This article first appeared on The Good Men Project and has been republished with permission.
When I was very young, I believed in fairy tales that said: you will grow up, fall in love, and marry the person of your dreams.
As a gay man who has yet to be married or even granted this right, there were more than a few problems with these assumptions and whimsical approaches to life. While I was given one set of principles to live by, I lived in a world that would not allow my desires and a culturally approved expression of them.
My desire for love and psychological visibility was so potent and unrelenting that I held on and believed in the possibility of falling in love.
My plan was to go to college, meet the girl of my dreams, and have the perfect life.
Looking for the one in female form was problematic and pointless for any number of reasons.
The main and most obvious problem being that I desired men. My solution was to keep the fairytale and switch the main players. Falling in love remained the goal and brought with it a host of problems which lead to a ton of grief.
Nobody I knew ever discussed the smartest way to love.
By simply falling, the belief was that everything would somehow magically work itself out.
Because there was no thinking regarding love and the ways that it can fuck you up or uplift you, my understanding of what true love looked like was severely warped and limited. One of the major ways of thinking was that you and your beloved would fall in love simultaneously with the same level of intensity, commitment and ways of showing and expressing love.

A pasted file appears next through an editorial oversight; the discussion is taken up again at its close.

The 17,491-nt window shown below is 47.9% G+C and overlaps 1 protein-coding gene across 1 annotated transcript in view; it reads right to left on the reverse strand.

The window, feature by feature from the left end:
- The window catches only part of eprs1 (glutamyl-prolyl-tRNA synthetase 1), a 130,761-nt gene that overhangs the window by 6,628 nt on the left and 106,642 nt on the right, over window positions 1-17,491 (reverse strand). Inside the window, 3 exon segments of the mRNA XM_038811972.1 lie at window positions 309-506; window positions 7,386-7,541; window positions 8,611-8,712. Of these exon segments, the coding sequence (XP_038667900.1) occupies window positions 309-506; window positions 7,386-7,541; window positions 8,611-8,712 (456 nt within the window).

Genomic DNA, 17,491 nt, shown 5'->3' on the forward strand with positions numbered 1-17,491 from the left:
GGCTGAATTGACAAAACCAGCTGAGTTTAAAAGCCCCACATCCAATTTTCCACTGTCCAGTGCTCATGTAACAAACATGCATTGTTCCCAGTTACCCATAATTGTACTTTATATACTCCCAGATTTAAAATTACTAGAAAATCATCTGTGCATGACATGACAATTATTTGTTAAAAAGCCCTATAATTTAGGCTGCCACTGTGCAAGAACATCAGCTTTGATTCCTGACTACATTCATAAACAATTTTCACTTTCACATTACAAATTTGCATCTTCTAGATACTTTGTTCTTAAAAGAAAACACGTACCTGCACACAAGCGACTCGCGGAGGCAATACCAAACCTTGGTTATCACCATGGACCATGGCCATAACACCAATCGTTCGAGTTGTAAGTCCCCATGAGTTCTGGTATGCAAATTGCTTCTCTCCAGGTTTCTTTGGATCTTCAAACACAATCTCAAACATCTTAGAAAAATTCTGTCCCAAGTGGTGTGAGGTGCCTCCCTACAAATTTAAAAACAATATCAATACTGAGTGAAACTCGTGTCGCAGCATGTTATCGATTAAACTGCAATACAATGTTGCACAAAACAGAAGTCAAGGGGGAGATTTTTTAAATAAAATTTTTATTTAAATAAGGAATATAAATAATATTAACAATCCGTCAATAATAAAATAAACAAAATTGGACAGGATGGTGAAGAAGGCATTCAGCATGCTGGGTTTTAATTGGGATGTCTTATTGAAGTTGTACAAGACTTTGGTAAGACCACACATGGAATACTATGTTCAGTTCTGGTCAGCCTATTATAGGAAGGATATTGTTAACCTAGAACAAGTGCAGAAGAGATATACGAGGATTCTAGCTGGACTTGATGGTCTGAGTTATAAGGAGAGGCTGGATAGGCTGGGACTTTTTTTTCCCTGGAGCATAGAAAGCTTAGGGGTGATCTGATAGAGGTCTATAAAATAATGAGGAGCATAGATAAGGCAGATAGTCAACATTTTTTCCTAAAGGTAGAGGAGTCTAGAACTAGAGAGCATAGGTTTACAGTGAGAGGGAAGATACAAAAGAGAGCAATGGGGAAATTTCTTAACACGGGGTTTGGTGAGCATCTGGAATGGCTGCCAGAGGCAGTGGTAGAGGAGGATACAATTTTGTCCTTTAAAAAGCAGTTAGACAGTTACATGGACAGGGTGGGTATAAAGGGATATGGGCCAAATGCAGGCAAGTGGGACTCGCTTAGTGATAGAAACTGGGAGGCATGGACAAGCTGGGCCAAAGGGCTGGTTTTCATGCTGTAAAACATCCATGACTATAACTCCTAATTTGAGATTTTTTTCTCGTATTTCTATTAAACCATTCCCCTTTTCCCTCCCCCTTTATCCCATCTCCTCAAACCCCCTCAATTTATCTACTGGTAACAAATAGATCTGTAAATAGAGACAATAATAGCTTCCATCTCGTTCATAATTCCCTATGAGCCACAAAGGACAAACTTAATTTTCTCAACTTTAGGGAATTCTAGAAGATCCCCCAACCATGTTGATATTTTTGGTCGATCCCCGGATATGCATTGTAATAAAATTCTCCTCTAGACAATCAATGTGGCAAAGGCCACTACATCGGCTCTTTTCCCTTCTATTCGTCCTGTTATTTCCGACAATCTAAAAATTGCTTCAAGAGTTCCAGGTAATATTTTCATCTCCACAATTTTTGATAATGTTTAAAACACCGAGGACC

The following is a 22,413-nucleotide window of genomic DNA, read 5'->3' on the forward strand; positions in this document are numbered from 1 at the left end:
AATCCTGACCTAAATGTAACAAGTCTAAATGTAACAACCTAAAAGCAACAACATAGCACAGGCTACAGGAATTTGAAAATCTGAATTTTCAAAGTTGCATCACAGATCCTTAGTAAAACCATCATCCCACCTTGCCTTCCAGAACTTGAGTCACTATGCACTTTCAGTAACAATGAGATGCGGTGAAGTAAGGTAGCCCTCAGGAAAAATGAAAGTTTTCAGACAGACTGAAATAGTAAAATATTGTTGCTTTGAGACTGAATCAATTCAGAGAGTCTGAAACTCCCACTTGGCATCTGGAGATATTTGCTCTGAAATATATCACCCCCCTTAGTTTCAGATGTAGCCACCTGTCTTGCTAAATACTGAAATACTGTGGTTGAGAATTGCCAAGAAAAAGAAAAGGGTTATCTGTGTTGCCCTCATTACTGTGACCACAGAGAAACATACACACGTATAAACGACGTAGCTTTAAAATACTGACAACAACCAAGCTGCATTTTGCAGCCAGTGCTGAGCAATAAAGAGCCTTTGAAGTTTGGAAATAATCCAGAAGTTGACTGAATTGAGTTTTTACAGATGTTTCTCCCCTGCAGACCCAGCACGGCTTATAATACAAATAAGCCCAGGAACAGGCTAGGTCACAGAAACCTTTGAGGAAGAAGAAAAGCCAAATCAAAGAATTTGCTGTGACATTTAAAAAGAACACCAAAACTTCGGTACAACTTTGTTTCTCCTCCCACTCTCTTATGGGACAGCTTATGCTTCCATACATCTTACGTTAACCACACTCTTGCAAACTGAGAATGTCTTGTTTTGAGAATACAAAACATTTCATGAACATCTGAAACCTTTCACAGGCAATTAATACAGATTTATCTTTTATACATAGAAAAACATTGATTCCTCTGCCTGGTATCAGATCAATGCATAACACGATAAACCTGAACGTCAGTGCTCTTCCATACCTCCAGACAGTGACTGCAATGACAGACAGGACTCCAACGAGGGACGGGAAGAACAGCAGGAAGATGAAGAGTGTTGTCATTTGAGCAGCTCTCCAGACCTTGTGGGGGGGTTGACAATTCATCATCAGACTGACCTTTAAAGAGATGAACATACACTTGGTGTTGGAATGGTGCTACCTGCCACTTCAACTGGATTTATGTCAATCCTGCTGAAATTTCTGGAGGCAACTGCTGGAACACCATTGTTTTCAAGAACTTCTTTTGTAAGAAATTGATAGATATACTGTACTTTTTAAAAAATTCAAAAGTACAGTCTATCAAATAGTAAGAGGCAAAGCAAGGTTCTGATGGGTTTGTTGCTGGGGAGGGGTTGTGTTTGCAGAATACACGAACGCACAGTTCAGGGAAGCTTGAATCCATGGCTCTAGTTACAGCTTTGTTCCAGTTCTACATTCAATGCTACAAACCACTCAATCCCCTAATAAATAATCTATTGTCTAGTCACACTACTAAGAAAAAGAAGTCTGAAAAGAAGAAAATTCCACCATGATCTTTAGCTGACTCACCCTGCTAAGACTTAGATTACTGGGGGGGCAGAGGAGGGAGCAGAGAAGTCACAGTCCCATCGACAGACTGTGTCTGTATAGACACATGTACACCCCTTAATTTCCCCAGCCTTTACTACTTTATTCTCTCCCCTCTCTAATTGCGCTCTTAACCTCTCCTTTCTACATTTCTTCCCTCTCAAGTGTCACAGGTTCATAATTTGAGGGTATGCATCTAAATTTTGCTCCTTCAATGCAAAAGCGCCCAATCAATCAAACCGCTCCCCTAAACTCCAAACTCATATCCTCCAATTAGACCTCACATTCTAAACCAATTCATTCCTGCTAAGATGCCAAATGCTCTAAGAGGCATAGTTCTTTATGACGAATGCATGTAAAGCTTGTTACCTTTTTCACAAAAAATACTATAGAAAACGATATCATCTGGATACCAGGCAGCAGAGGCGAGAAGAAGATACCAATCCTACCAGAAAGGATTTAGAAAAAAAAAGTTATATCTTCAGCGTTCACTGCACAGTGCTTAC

While this always seemed to work in movies, this bit of excitement always eluded me.
Either I was ready for love or the person I was interested in needed “more time." There was no great musical score or earth-shaking recognition (all my life I’ve been waiting for you). Instead there was a great deal of desperation and an inordinate amount of confusion and a serious lack of thinking.
In many ways this resembles the disorientation and loss of footing that we associate with “falling." It also implies that this is a mistake and that very little thinking and or introspection is involved.
Waiting for years to fall (in love) with some interesting and almost comical results left me bitter, confused, angry and with the sneaky suspicion that I’d been set up and lied to.
To turn this around and annihilate the bitterness, it was time to give up waiting to fall and instead invest in some serious determination regarding finding and keeping true love.
Since my interaction with individuals who both understood and sought this same experience was limited to one friend, there was a need to find some other sources that focused on loving intelligently or create them myself.
After doing some serious search into the topic, what showed up consistently was that love and being loving was a choice.
That this process could be learned.
Clearly if it could be learned then it could be mastered. To find true love, the focus on falling in love had to be crushed.
True love is a matter of choice and some clear thinking that consistently asks : Is this a great choice for me? For him? Can we build something substantial ? What can I bring to this relationship that will bring value to the other person’s life?
More from The Good Men Project:
- The Hilarious Secret To A Successful Relationship
- 12 Ways You Ruin Your Chances Of Having The Love You Truly Desire
- 6 Ways Men Can Take Inspired Action to Create Love in Your Life